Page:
Guindy National Park
Guindy National Park entrance
|Location||Chennai, Tamil Nadu, India|
|Area||2.7057 km2 (1.0447 sq mi)|
|Visitors||700,000 (in 2006)|
|Governing body||Tamil Nadu Forest Department|
Guindy National Park is a 2.70 km2 (1.04 sq mi) protected area of Tamil Nadu, located in Chennai, India, is the 8th-smallest National Park of India and one of the very few national parks situated inside a city. The park is an extension of the grounds surrounding Raj Bhavan, formerly known as the 'Guindy Lodge', the official residence of the Governor of Tamil Nadu, India. It extends deep inside the governor's estate, enclosing beautiful forests, scrub lands, lakes and streams.
The park has a role in both ex-situ and in-situ conservation and is home to 400 blackbucks, 2,000 spotted deers, 24 jackals, a wide variety of snakes, geckos, tortoises and over 130 species of birds, 14 species of mammals, over 60 species of butterflies and spiders each, a wealth of different invertebrates—grasshoppers, ants, termites, crabs, snails, slugs, scorpions, mites, earthworms, millipedes, and the like. These are free-ranging fauna and live with the minimal of interference from human beings. The only major management activity is protection as in any other in-situ conservation area. The park attracts more than 700,000 visitors every year.
Once covering an area of 5 km2 (1.93 sq mi) of one of the last remnants of tropical dry evergreen forest of the Coromandel Coast, Guindy Park was originally a game reserve. In the early 1670s, a garden space was carved out of the Guindy forest and a residence called the Guindy Lodge was built by Governor William Langhorne (1672–1678), which had helped make St Thomas Mount a salubrious place for rest and recreation. The remaining of the forest area was owned by a British citizen named Gilbert Rodericks from whom it was purchased by the government in 1821 for a sum of ₹ 35,000. The original area of 505 ha was established as a Reserve Forest in 1910. Although it was speculated that Chital (spotted deer) were introduced into the park probably after 1945, it is now known that they already existed in the year 1900 along with other antelope during the tenure of the colonial Governor of Madras Sir Arthur Havelock (1895-1900)    Between 1961 and 1977, about 172 ha of the forest, primarily from the Raj Bhavan, was transferred to various government departments in order to build educational institutions and memorials. In 1958, a portion of the forest area was transferred to the Union Education Ministry for establishing the Indian Institute of Technology, Madras. In the same year, another portion of the land was transferred to the Forest Department for creating the Guindy Deer Park and Children's Park at the instance of the then prime minister of India, Jawaharlal Nehru. Memorials for Rajaji and Kamaraj were built in 1974 and 1975, respectively, from parcels of land acquired from the Raj Bhavan. In 1977, the forest area was transferred to the Tamil Nadu Forest Department. In 1978, the whole of the remaining area, popularly known then as the Guindy Deer Park, was declared a national park. It was walled off from the adjacent Raj Bhavan and Indian Institute of Technology Madras Campus in the late 1980s.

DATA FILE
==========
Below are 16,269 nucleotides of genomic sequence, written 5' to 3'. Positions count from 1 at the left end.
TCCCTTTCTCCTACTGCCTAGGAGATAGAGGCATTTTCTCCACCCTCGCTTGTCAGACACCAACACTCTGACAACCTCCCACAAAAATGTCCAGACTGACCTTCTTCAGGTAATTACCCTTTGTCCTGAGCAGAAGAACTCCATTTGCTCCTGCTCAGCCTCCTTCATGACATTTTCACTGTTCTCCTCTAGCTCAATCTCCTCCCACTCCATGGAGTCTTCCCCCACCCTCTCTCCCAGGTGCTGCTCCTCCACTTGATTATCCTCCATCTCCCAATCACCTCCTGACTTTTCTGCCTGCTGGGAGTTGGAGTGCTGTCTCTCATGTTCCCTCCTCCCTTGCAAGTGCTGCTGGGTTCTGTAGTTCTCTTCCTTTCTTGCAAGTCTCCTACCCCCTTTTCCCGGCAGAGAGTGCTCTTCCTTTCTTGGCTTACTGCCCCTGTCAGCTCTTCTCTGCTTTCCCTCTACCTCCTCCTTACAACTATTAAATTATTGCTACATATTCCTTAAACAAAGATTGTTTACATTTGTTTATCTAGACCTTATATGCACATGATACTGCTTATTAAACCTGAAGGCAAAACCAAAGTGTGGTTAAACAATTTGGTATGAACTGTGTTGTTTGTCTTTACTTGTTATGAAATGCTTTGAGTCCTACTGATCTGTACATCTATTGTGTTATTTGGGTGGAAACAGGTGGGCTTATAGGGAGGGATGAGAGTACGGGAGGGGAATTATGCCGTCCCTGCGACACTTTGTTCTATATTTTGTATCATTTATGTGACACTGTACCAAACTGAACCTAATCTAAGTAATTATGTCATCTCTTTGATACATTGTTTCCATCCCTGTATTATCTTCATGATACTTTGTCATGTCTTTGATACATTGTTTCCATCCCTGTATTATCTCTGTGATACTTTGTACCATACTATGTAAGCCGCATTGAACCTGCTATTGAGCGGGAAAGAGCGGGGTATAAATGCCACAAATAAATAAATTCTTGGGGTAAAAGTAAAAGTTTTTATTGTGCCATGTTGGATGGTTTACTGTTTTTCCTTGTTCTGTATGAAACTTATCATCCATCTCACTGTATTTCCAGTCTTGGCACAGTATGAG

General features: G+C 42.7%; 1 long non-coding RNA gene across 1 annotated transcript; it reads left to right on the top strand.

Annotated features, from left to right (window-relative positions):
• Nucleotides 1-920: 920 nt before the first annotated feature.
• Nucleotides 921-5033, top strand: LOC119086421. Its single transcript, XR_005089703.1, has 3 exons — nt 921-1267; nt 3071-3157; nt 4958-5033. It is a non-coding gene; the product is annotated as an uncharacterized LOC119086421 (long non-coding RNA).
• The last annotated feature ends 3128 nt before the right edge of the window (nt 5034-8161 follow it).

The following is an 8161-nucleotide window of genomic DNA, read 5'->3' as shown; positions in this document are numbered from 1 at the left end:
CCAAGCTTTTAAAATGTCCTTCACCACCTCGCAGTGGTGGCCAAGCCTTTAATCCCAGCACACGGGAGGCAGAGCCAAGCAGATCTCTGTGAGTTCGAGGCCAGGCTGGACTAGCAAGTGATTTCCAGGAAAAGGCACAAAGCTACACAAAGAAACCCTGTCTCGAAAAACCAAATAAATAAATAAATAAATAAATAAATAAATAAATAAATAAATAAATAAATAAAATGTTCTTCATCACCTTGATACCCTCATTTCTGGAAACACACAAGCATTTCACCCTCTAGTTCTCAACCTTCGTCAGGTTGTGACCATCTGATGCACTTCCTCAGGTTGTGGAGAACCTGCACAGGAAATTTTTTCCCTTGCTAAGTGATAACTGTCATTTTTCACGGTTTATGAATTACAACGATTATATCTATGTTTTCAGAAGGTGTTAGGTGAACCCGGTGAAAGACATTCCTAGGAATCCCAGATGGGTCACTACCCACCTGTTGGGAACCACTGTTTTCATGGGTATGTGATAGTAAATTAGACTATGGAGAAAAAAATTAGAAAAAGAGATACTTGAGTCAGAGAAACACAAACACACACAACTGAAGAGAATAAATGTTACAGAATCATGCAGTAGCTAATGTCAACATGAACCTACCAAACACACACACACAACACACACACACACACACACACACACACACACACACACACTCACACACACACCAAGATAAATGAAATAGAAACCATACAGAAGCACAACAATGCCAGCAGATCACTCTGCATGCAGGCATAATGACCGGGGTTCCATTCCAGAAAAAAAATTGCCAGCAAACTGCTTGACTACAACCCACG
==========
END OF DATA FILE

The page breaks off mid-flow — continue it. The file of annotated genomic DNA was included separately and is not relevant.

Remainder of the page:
The Guindy National Park, Raj Bhavan and IIT-Madras habitat complex has historically enjoyed a certain degree of protection and has continued to support some of the last remnants of the natural habitats that typify the natural range of plant and animal biodiversity of the Coromandel-Circar coastal plains in the northeastern Tamil Nadu. The ecosystem consists of the rare tropical dry evergreen scrub and thorn forests receiving about 1200 mm of rainfall annually. This vegetation has been reclassified as the Albizia amara Boiv. community. The region’s physiognomy occurs as discontinuous or dense scrub-woodlands and thickets, containing species such as introduced Acacia planifrons, Clausena dentata shrubs, palmyrah palm (Borassus flabellifer), Randia dumetorum, Randia malabarica, Carissa spinarum, Acacia chundra, exotic cactus Cereus peruviana and Glycosmis mauritiana.
The park has a tropical dissymmetric climate. The mean annual temperatures are 32.9 °C (maximum) and 24.3 °C (minimum). Rainfall ranges from 522 to 2,135 mm, with an average annual rainfall of 1,215 mm. The summer season in April and May determines the peculiar vegetation of the Coromandel-Circar coast. Between June and December, wet season prevails, with dry season occurring between January and March. The area also has a cleared meadow called Polo Field measuring about 230 × 160 m. The park also has a lake known as the 'Tangal Eri'.
The park is protected by a perimeter wall for a length of 9.5 km. There is an extensive network of roads and trails. The road network covers about 14 km within the park. The park has two large tanks, namely, Kathan Kollai (KK Tank) and Appalam Kolam (AK Tank), in addition to two ponds, which usually dry up during summer. The presence of the park and the surrounding green areas resulted in the byname, the green lungs of Chennai, for the Adyar–Guindy area.
The park has a dry evergreen scrub and thorn forest, grasslands and water bodies with over 350 species of plants including shrubs, climbers, herbs and grasses and over 24 variety of trees, including the sugar-apple, Atlantia monophylla, wood-apple, and neem. This flora provides an ideal habitat for over 150 species of birds. About one-sixth of the park has been left as open grassland to preserve that habitat for blackbucks. Though both the species of blackbuck and spotted deer have their natural habitat in grassland, the spotted deer prefer bushes and can adjust in land covered with shrubbery.
There are over 14 species of mammals including blackbuck, chital or spotted deer, jackal, small Indian civet, common palm civet, bonnet macaque, hyena, pangolin, hedgehog, common mongoose and three-striped palm squirrel. The park also has black-naped hare and several species of bats and rodents.